More and more investment organisations have begun to recognise and embrace the importance of a strong culture, and to actively build one. So what is culture?

Think of the genetic code in DNA. It is a set of rules that define the development and function of living organisms. Similarly, culture is the written and unwritten organisational code that defines the way an organisation does things. It is the collective influence from shared values and beliefs on the way the organisation thinks and behaves.

For an investment organisation striving to be a long-horizon investor, what kind of organisational culture should they build?

The right people

First, let’s not lose sight of the fact that culture is unique to individual organisations. There is no such thing as the best culture model. That being said, I am hoping to offer a few ideas for long-horizon investors to adopt as part of their own genetic code.

Start with hiring the right people. The foundation of a strong long-horizon culture is people who genuinely believe in long-horizon investing and act accordingly. Extrinsic (monetary) incentives can influence behaviour but intrinsic characteristics – innate to an individual’s values, perspectives, knowledge, experiences and way of thinking – are more powerful for achieving alignment and producing desirable outcomes. The tendency to do the right thing (as opposed to just doing things right) should be a prominent prerequisite for hiring. This includes the willingness and ability to challenge the consensus position.

Once the right people are hired, the organisation needs to demonstrate long-term commitments to their growth and development. One of the challenges is that the duration of some long-horizon investments can be much longer than the tenure of the individuals involved in the initial decision to invest. That mismatch can be addressed, at least partially, by encouraging longer tenures. When it comes to assessing people, the key is to reward long-term thinking and behaviours, instead of short-term investment performance, which is inherently noisy.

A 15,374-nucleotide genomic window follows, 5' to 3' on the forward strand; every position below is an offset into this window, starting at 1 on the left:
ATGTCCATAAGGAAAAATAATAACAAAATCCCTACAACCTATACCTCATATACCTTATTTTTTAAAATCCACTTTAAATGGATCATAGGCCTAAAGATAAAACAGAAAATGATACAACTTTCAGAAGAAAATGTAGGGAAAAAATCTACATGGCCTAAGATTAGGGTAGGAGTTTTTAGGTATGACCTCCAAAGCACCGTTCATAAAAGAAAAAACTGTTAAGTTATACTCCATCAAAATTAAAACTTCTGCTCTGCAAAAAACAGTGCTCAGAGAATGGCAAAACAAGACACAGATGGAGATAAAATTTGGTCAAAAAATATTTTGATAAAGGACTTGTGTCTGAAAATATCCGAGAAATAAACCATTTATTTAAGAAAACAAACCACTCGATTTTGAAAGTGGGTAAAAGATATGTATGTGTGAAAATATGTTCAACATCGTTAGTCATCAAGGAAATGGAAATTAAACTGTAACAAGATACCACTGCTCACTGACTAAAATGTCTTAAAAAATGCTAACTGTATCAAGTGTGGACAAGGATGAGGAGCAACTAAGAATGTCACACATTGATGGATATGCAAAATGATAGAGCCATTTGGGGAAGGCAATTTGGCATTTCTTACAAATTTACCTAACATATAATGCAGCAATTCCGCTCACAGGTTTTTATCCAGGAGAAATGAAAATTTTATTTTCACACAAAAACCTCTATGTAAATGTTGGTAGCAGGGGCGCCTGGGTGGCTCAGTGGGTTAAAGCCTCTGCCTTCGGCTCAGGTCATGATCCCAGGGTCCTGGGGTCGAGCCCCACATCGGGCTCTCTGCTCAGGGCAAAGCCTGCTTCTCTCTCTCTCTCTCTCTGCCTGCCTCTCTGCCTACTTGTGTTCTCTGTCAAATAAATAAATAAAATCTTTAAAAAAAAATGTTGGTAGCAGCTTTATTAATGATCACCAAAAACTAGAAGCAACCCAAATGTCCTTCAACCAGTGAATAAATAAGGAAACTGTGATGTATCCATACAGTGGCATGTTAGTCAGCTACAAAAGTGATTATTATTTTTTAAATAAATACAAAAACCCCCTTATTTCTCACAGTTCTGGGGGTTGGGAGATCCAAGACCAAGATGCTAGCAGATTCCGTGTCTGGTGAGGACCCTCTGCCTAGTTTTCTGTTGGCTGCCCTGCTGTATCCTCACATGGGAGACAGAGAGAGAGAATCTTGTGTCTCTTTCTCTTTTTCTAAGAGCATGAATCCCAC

Given the right people, it is important to think carefully about how to put them together to form a team. The goal, in my view, is to build cognitive diversity through composition and process. Institutional investing is all about group decision-making. Under most circumstances, cognitive diversity helps improve that decision-making.

A long-term investment journey is bound to be bumpy. When adverse performance inevitably happens, a team rich in cognitive diversity supports an environment where non-consensus views are actively solicited and the willingness to go against the crowd is encouraged. It can also lead to advantages in processing information and greater cognitive resources (skills, perspectives, knowledge, and information). All these benefits facilitate a more accurate assessment of whether an investment thesis is still valid. If it is, then staying on course becomes a straightforward decision. If, on the other hand, the assessment points to having fallen into a value trap, then the organisation should not blindly stay put.

Integrate and include

Diversity is ineffective without inclusion and integration. There is a balance to be found between promoting cultural unity and avoiding everyone thinking and acting the same. Building highly diverse teams without good integration can lead to more dissenters when times get tough, causing distractions and value-destroying decisions. Patterns of working together within a team should be set early on, and good integration can be fostered by introducing appropriate behavioural checklists.

Leaders are hugely influential in the creation and evolution of culture. Recognising that culture declines over time when left to its own devices, good leaders actively work to maintain it. They lead by the examples they set, what they choose to focus on, and what they don’t to tolerate. They seek a deliberate alignment of culture to long-term strategy and take every opportunity to advocate for the importance of a long-term approach. They engage in building peer-to-peer relationships and mutual respect with the board. In times of underperformance, this relationship should provide a buffer and enhance understanding.

Good leaders strive to build an environment where career risk is low. They have the willingness to appear to be wrong and reward genuine progress towards long-term objectives. They make sure the entire organisation is in sync regarding the benefits of investing for the long run and the expectation of a bumpy ride.

They also communicate clearly and regularly. Lim Chow Kiat, chief executive of GIC, Singapore’s sovereign wealth fund, spoke about being careful about the exact words used in communication. The fund prefers “sustainable results” to “consistent results”. Leaders will correct anyone who uses or likes the phase “the long term is but a series of short terms”. In Lim’s view, the wrong words can corrode or even corrupt the process.

Long-horizon investing is challenging. But if there is such a thing as a ‘secret sauce’, it comes from building a long-horizon culture as a competitive edge.

Liang Yin is senior investment consultant in the Thinking Ahead Group, an independent research team within Willis Towers Watson and executive to the Thinking Ahead Institute.

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